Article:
For those not familiar, the proposal was rolled out and explained as providing a dedicated funding source to cover capital expenditures for a number of projects at Cincinnati Parks, including helping address an estimated $55 million in deferred maintenance.

Since that time, however, opponents have charged that the way the proposal is structured gives too much power to the mayor and that it would become a slush-fund with little to no checks and balances. Further adding to the controversy has been the heavy involvement of existing and former politicians that have come under scrutiny lately for potentially improper use of public funds to bankroll the pro-tax campaign.

On Tuesday, October 20, UrbanCincy will host a debate on the topic with Green Umbrella, Tri-State Trails and Queen City Bike at the Niehoff Urban Studio in Corryville. While other debates have taken place on the issue so far, this is the first and only debate that will feature Mayor John Cranley (D) – the initiatives most prominent proponent – live and in person.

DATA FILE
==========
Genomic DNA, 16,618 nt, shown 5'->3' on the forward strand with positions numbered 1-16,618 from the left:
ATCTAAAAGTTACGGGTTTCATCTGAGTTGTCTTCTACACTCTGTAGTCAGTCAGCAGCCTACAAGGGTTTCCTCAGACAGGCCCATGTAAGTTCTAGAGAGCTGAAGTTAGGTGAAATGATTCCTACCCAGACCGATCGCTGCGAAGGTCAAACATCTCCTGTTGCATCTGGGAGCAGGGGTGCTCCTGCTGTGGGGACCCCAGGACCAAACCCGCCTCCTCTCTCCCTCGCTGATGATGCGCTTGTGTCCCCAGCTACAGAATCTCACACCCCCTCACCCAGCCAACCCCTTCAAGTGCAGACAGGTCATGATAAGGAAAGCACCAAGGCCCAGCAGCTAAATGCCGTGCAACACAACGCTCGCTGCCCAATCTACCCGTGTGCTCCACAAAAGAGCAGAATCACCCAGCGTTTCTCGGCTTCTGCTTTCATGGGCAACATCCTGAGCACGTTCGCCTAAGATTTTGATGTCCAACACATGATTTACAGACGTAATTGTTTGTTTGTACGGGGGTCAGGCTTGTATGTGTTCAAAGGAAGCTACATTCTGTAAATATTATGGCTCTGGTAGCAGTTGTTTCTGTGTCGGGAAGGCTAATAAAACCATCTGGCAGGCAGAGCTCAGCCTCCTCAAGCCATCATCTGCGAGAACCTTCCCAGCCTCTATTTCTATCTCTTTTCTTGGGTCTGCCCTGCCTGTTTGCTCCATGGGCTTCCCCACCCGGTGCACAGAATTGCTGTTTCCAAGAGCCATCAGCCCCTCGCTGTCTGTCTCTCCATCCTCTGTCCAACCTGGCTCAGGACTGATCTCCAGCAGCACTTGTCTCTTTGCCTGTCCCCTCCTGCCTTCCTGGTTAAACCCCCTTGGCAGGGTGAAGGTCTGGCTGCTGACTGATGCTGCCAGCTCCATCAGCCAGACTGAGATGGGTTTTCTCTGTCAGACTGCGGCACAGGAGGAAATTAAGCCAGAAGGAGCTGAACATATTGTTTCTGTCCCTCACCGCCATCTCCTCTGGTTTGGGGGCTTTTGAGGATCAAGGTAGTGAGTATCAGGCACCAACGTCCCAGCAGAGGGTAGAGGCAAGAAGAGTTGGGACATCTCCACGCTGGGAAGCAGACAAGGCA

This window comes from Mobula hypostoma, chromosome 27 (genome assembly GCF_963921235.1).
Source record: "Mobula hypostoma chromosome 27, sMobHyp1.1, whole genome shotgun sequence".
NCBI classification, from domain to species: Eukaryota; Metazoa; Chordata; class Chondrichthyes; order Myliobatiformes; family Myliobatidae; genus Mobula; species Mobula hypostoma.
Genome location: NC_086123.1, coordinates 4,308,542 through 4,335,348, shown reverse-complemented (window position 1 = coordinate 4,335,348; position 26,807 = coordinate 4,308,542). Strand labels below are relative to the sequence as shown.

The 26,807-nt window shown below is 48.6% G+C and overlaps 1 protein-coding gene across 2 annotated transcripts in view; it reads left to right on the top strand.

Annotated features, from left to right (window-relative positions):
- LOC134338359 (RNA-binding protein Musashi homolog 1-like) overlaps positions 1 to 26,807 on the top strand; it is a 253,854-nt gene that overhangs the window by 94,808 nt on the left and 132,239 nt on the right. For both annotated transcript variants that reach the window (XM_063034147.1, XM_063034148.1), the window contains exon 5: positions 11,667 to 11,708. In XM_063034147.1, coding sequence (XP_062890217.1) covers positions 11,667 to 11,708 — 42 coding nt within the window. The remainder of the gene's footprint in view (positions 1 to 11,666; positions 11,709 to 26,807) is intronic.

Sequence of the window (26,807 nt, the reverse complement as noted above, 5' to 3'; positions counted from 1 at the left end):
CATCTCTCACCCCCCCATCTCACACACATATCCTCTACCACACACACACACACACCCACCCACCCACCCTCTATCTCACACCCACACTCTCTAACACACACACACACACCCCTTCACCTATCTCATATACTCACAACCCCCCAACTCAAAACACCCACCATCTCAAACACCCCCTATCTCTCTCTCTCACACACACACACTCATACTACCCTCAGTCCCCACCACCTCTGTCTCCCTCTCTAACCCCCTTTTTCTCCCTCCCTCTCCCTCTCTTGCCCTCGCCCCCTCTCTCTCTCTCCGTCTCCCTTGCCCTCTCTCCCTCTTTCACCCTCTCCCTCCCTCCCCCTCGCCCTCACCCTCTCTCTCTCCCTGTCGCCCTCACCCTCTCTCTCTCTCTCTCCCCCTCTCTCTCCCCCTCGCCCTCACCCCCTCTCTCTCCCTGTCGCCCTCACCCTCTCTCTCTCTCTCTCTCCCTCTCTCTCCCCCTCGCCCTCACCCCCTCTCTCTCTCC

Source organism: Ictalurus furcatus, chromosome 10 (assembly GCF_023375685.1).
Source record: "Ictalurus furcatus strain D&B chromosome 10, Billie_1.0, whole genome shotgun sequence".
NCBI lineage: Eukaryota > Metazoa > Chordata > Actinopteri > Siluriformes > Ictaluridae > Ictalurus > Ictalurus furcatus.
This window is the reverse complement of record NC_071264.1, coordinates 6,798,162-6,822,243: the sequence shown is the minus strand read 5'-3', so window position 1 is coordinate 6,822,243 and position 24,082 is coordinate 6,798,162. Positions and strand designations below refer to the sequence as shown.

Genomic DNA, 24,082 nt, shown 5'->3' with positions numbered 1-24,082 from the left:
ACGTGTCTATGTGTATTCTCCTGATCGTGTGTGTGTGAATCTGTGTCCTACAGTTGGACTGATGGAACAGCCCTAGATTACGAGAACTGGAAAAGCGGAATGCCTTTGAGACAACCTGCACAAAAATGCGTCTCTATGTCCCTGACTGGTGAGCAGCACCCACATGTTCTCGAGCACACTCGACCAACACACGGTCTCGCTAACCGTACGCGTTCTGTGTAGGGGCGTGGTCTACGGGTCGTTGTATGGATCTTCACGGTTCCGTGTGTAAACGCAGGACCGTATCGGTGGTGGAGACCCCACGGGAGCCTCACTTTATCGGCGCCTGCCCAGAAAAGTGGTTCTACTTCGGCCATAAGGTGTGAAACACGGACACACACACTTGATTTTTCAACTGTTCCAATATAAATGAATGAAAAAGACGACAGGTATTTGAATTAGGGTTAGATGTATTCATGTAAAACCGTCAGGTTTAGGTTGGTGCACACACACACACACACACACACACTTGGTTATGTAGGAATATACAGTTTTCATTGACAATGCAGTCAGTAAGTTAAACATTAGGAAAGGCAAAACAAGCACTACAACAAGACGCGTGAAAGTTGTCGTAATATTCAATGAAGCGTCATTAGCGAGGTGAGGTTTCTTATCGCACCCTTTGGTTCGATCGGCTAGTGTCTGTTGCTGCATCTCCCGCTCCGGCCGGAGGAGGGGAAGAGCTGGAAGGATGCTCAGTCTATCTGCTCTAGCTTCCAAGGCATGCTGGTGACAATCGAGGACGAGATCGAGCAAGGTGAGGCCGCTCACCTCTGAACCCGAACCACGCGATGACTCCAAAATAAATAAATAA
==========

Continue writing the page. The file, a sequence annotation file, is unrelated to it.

Mayor Cranley will be joined at the event by Don Mooney from Save Our Parks. The due represent the leading voice on both sides of the equation. The idea is to gather the public for a community forum to learn more about both sides of the issue, regardless of where you may or may not stand on the matter.

I will be joined by Tom Neyer Jr. of Mainstream Strategy and University of Cincinnati history professor David Stradling to moderate the discussion.

The Cincinnati Parks Levy Community Forum is free and open to the public. It will take place from 6pm to 7:30pm at the Niehoff Urban Studio in Corryville. The location is well-served by Metro bus service and is within a block of a Red Bike station. Those interested in attending are kindly asked to register in advance online so that proper arrangements can be made at the venue.